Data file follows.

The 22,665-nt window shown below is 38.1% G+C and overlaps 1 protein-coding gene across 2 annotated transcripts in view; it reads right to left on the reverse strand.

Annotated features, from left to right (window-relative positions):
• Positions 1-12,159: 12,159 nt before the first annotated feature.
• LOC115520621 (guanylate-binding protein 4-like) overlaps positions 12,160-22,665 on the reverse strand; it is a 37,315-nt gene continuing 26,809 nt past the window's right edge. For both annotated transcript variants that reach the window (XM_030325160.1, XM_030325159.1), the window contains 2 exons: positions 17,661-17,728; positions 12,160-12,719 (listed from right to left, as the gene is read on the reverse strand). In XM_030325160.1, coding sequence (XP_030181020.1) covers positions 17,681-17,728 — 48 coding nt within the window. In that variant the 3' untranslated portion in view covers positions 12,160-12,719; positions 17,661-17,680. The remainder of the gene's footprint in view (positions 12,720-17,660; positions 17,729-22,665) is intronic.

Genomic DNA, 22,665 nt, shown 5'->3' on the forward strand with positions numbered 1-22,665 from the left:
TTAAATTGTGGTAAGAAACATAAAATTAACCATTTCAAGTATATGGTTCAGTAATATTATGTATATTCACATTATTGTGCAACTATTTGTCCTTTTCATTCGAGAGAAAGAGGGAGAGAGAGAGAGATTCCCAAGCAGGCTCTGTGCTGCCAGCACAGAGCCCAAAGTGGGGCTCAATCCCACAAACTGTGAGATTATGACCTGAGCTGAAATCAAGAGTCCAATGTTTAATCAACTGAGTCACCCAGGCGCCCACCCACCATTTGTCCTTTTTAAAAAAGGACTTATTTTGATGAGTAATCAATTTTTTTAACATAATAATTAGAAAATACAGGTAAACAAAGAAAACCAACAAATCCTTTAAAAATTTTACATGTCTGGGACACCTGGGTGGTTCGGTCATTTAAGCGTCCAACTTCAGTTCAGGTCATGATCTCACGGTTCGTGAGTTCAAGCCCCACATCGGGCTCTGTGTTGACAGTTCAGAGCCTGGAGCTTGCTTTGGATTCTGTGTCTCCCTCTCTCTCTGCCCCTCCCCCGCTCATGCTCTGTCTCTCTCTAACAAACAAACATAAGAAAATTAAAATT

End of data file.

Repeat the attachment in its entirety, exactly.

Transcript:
The 22,665-nt window shown below is 38.1% G+C and overlaps 1 protein-coding gene across 2 annotated transcripts in view; it reads right to left on the reverse strand.

Annotated features, from left to right (window-relative positions):
• Positions 1-12,159: 12,159 nt before the first annotated feature.
• LOC115520621 (guanylate-binding protein 4-like) overlaps positions 12,160-22,665 on the reverse strand; it is a 37,315-nt gene continuing 26,809 nt past the window's right edge. For both annotated transcript variants that reach the window (XM_030325160.1, XM_030325159.1), the window contains 2 exons: positions 17,661-17,728; positions 12,160-12,719 (listed from right to left, as the gene is read on the reverse strand). In XM_030325160.1, coding sequence (XP_030181020.1) covers positions 17,681-17,728 — 48 coding nt within the window. In that variant the 3' untranslated portion in view covers positions 12,160-12,719; positions 17,661-17,680. The remainder of the gene's footprint in view (positions 12,720-17,660; positions 17,729-22,665) is intronic.

Genomic DNA, 22,665 nt, shown 5'->3' on the forward strand with positions numbered 1-22,665 from the left:
TTAAATTGTGGTAAGAAACATAAAATTAACCATTTCAAGTATATGGTTCAGTAATATTATGTATATTCACATTATTGTGCAACTATTTGTCCTTTTCATTCGAGAGAAAGAGGGAGAGAGAGAGAGATTCCCAAGCAGGCTCTGTGCTGCCAGCACAGAGCCCAAAGTGGGGCTCAATCCCACAAACTGTGAGATTATGACCTGAGCTGAAATCAAGAGTCCAATGTTTAATCAACTGAGTCACCCAGGCGCCCACCCACCATTTGTCCTTTTTAAAAAAGGACTTATTTTGATGAGTAATCAATTTTTTTAACATAATAATTAGAAAATACAGGTAAACAAAGAAAACCAACAAATCCTTTAAAAATTTTACATGTCTGGGACACCTGGGTGGTTCGGTCATTTAAGCGTCCAACTTCAGTTCAGGTCATGATCTCACGGTTCGTGAGTTCAAGCCCCACATCGGGCTCTGTGTTGACAGTTCAGAGCCTGGAGCTTGCTTTGGATTCTGTGTCTCCCTCTCTCTCTGCCCCTCCCCCGCTCATGCTCTGTCTCTCTCTAACAAACAAACATAAGAAAATTAAAATT